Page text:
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Demonstrating Progress: Tree of Knowledge

April 21, 2013

This being my first official post I would like to start out by sharing this one fact: I love my laminator. You will see as this blog progresses that almost everything will be laminated, so let’s just get this out of the way: yes, I am aware that it is an addiction; no, I don’t want to ‘see someone’; and actually, I think that a healthy obsession in “To Preserve and Protect” can be a positive thing. For example…

The Tree of Knowledge

This is not a new idea. I am not claiming it as my own. However, I have turned it into a colourful, laminated and differentiated display of learning progress.

The 'Tree of Knowledge'

The ‘Tree of Knowledge’

This image shows the finished piece (minus the learning). It was set up outside of the classroom – so please don’t go away and think that no learning takes place in my lessons!

The backboard displays the outline of the tree – naked branches, lack of foliage, random velcro pieces – everything you would expect from classroom shrubbery. The leaves vary in colour and size, but there is a method to the madness. The larger leaves are for ‘big ideas’ and the smaller leaves are for ‘small ideas’. Big ideas include arguments, debates or anything where the children have to explain why. The smaller leaves are for things like key words, or information that is necessary to the learning, but might not require a description. In other words, they’re differentiated, and the idea is that pupils can either choose their own level of challenge when it comes to what they have learned.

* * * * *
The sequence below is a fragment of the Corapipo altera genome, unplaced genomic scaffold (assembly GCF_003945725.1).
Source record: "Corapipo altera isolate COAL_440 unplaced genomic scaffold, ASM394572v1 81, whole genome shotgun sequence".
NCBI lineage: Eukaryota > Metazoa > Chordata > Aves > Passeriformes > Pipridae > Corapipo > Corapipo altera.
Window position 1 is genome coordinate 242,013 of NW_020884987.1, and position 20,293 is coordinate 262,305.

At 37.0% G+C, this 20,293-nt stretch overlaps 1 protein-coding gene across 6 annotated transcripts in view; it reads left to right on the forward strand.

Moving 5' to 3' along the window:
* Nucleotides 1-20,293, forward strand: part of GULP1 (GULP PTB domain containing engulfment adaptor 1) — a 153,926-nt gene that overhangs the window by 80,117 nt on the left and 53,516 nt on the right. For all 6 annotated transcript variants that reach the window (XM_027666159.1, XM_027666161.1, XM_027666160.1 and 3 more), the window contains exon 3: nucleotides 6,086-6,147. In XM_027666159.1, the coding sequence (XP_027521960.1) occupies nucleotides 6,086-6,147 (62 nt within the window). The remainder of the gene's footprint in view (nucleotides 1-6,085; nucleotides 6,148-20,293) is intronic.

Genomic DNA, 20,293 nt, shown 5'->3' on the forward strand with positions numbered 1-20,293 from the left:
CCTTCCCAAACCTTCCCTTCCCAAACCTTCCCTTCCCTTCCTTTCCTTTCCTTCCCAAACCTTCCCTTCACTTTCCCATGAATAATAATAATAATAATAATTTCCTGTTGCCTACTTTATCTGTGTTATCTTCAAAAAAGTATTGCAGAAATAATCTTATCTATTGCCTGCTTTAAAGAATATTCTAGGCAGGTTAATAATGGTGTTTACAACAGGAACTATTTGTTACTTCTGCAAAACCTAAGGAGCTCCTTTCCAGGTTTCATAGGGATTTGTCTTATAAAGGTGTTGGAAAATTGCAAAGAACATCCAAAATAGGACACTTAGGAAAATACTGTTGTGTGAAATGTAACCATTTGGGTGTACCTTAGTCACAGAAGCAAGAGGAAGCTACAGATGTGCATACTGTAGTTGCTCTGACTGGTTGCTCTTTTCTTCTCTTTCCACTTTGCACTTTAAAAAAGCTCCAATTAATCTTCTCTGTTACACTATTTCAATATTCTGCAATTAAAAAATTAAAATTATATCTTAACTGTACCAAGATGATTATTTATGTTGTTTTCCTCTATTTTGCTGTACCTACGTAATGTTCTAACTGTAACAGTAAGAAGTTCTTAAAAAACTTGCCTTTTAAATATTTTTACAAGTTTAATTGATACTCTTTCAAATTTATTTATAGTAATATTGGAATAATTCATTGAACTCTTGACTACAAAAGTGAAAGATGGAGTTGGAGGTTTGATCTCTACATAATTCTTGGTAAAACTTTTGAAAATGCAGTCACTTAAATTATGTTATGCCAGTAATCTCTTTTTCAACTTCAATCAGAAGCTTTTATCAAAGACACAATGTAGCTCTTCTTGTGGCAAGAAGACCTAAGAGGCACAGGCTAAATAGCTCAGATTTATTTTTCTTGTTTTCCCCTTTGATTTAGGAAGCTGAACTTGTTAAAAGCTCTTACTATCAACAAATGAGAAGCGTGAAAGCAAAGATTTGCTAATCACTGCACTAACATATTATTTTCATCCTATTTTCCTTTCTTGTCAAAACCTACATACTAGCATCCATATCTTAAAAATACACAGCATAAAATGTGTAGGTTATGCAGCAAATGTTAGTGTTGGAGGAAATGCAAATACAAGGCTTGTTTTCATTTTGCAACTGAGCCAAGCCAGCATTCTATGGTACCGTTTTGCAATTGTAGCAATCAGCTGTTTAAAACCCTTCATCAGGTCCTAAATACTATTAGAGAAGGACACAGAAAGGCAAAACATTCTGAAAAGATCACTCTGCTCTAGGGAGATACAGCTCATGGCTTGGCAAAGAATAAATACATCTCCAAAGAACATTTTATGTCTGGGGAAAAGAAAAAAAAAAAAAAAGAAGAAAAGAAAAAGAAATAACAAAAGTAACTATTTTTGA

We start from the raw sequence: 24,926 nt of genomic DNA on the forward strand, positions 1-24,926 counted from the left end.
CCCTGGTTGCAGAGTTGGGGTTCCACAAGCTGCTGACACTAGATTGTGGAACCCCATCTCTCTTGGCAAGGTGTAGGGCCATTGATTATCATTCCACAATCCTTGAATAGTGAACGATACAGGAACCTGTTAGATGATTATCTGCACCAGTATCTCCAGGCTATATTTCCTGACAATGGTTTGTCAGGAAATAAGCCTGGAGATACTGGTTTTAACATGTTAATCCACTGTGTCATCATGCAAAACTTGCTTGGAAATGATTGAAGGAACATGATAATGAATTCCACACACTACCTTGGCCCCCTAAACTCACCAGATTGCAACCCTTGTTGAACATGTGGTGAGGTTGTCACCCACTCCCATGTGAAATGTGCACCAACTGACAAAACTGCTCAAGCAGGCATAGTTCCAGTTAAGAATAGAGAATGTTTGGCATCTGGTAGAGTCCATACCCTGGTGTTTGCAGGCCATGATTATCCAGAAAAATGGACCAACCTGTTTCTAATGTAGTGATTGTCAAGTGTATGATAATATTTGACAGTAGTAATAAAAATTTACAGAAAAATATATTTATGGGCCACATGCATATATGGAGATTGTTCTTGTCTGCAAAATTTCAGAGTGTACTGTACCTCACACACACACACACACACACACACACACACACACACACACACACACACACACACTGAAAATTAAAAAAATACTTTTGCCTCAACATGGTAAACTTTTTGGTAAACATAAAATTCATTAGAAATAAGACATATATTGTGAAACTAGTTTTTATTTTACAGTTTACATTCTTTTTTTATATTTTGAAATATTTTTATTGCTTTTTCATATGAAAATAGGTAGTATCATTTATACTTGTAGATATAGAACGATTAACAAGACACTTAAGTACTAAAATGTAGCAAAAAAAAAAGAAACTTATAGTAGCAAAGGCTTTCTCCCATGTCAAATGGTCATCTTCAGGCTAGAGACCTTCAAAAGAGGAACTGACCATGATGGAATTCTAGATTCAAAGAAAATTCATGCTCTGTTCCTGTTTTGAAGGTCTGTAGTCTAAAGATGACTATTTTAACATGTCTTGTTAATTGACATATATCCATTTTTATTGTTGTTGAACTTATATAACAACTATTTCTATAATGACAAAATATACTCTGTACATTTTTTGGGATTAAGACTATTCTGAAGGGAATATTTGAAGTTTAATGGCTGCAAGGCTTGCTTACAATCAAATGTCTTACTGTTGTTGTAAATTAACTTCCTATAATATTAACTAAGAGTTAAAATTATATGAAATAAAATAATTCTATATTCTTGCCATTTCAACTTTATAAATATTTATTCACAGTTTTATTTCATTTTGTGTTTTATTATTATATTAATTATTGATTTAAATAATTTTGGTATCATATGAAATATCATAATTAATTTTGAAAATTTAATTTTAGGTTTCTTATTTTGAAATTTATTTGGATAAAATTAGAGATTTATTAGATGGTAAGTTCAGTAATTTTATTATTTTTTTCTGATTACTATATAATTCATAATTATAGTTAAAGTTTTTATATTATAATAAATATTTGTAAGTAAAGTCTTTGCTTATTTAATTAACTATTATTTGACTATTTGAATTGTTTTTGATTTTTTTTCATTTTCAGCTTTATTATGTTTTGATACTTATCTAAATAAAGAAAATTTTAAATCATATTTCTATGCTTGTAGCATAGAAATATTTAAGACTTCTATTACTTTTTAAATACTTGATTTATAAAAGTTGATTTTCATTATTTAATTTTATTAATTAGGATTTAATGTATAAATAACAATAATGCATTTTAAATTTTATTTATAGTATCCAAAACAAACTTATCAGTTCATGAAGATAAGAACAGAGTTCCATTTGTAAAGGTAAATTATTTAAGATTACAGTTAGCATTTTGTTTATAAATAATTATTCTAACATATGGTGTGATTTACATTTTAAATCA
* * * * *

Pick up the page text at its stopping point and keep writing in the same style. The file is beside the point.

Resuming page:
Of course, you could give each child one of each – a small idea, a medium-sized idea and a big idea – and that way you won’t always get that one child who is capable of more but ‘cops out’ of all the self-management and independent learner tasks you throw their way.

The whole idea of this tree is that is shows progress – however quickly you want it to. In theory, you could get it added to every 20 minutes, and tick that wonderfully welcomed OFSTED box. I find, however, that at the end of every session, or even unit, is better because of the quality of progress that is expressed on the leaves. Then again, you’re always going to get that one kid who, no matter how much you know that he’s learned about Judaism, and no matter how much he knows he has learned about Judaism, always writes something about Hitler.

A bit of a reflection:

If I was to make this again I’d put ‘roots’ onto the bottom to show foundational knowledge. Plus, deciding whether their contribution is foundational or developmental encourages the children to be reflective about their work and helps the visual learners especially to grasp the ‘big picture’.

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